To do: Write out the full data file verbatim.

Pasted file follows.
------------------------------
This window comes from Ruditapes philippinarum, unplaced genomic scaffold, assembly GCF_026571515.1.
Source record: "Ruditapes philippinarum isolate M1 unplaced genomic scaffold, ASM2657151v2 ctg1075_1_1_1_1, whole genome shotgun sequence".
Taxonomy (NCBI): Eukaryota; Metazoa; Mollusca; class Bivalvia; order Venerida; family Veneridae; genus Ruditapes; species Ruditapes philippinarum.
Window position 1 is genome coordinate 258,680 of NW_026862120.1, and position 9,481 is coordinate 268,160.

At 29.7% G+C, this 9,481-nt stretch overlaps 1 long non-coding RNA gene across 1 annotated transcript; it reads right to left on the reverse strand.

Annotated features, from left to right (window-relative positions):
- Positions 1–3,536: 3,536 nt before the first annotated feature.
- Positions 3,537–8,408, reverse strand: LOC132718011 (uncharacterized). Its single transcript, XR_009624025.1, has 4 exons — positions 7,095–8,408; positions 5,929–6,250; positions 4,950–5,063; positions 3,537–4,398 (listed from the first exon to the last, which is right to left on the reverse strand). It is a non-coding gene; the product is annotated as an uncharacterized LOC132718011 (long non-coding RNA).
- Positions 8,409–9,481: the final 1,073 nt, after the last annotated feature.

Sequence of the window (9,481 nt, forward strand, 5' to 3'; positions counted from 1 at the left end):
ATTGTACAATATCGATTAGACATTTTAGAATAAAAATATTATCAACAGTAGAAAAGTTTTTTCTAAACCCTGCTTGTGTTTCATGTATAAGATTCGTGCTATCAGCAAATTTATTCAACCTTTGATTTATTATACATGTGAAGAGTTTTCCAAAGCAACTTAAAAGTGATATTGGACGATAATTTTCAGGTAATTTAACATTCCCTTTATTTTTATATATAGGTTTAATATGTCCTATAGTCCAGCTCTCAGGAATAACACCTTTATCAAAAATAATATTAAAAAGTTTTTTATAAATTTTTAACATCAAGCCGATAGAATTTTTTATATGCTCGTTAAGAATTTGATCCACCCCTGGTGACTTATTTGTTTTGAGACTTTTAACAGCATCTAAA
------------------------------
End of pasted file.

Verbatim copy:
This window comes from Ruditapes philippinarum, unplaced genomic scaffold, assembly GCF_026571515.1.
Source record: "Ruditapes philippinarum isolate M1 unplaced genomic scaffold, ASM2657151v2 ctg1075_1_1_1_1, whole genome shotgun sequence".
Taxonomy (NCBI): Eukaryota; Metazoa; Mollusca; class Bivalvia; order Venerida; family Veneridae; genus Ruditapes; species Ruditapes philippinarum.
Window position 1 is genome coordinate 258,680 of NW_026862120.1, and position 9,481 is coordinate 268,160.

At 29.7% G+C, this 9,481-nt stretch overlaps 1 long non-coding RNA gene across 1 annotated transcript; it reads right to left on the reverse strand.

Annotated features, from left to right (window-relative positions):
- Positions 1–3,536: 3,536 nt before the first annotated feature.
- Positions 3,537–8,408, reverse strand: LOC132718011 (uncharacterized). Its single transcript, XR_009624025.1, has 4 exons — positions 7,095–8,408; positions 5,929–6,250; positions 4,950–5,063; positions 3,537–4,398 (listed from the first exon to the last, which is right to left on the reverse strand). It is a non-coding gene; the product is annotated as an uncharacterized LOC132718011 (long non-coding RNA).
- Positions 8,409–9,481: the final 1,073 nt, after the last annotated feature.

Sequence of the window (9,481 nt, forward strand, 5' to 3'; positions counted from 1 at the left end):
ATTGTACAATATCGATTAGACATTTTAGAATAAAAATATTATCAACAGTAGAAAAGTTTTTTCTAAACCCTGCTTGTGTTTCATGTATAAGATTCGTGCTATCAGCAAATTTATTCAACCTTTGATTTATTATACATGTGAAGAGTTTTCCAAAGCAACTTAAAAGTGATATTGGACGATAATTTTCAGGTAATTTAACATTCCCTTTATTTTTATATATAGGTTTAATATGTCCTATAGTCCAGCTCTCAGGAATAACACCTTTATCAAAAATAATATTAAAAAGTTTTTTATAAATTTTTAACATCAAGCCGATAGAATTTTTTATATGCTCGTTAAGAATTTGATCCACCCCTGGTGACTTATTTGTTTTGAGACTTTTAACAGCATCTAAA